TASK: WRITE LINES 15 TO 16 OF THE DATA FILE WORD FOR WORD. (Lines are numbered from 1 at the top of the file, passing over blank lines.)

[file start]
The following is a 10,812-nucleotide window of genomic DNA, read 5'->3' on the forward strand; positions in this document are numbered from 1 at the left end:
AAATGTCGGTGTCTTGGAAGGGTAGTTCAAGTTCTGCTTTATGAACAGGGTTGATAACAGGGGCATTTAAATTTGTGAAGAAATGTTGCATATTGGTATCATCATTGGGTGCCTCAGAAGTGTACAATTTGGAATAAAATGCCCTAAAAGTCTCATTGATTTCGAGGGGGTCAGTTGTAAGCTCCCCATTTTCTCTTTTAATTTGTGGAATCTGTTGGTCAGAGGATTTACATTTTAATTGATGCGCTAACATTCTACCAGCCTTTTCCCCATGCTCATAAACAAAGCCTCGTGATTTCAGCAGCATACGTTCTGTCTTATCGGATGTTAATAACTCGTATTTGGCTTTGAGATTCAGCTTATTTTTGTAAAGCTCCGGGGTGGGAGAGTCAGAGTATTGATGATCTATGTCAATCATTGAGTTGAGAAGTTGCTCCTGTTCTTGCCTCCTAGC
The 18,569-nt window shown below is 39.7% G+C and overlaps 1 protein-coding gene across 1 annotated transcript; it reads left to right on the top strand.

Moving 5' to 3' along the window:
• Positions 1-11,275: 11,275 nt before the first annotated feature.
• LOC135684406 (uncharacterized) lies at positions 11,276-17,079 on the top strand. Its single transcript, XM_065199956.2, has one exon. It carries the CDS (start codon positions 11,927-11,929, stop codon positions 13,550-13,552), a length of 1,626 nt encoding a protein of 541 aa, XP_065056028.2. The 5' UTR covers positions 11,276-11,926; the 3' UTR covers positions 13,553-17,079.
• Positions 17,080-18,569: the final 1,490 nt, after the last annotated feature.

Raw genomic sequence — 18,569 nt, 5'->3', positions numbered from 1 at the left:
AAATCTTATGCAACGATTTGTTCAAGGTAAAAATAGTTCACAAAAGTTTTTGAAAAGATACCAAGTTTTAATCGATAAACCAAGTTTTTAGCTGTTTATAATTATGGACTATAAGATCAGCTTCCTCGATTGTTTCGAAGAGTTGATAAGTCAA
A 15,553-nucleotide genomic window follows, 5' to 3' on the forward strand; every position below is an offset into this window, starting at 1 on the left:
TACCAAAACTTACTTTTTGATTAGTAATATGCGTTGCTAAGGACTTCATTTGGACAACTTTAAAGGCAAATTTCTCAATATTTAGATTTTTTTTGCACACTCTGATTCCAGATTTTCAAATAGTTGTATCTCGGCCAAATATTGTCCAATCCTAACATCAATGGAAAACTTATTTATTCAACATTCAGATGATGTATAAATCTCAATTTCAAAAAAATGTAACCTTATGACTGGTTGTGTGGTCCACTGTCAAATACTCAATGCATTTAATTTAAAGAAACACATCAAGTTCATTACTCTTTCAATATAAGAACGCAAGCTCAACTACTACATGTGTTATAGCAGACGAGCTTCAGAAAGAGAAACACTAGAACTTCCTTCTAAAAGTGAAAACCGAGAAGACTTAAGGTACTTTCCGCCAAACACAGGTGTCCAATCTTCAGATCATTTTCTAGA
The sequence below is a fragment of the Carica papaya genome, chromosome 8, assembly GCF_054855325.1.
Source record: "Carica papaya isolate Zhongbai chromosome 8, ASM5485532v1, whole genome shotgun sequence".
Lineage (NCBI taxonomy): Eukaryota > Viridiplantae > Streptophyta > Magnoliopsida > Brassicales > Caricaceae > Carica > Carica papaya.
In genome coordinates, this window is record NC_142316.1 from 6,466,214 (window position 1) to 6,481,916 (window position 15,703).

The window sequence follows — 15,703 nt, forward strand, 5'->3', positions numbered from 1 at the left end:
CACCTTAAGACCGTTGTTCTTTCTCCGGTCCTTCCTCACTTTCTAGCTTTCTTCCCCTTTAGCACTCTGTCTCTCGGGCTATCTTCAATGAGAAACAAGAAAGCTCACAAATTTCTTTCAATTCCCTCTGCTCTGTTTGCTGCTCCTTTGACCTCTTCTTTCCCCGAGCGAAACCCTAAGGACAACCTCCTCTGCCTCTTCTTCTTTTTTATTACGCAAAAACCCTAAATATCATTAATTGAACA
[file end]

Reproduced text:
In genome coordinates, this window is record NC_142316.1 from 6,466,214 (window position 1) to 6,481,916 (window position 15,703).

The window sequence follows — 15,703 nt, forward strand, 5'->3', positions numbered from 1 at the left end: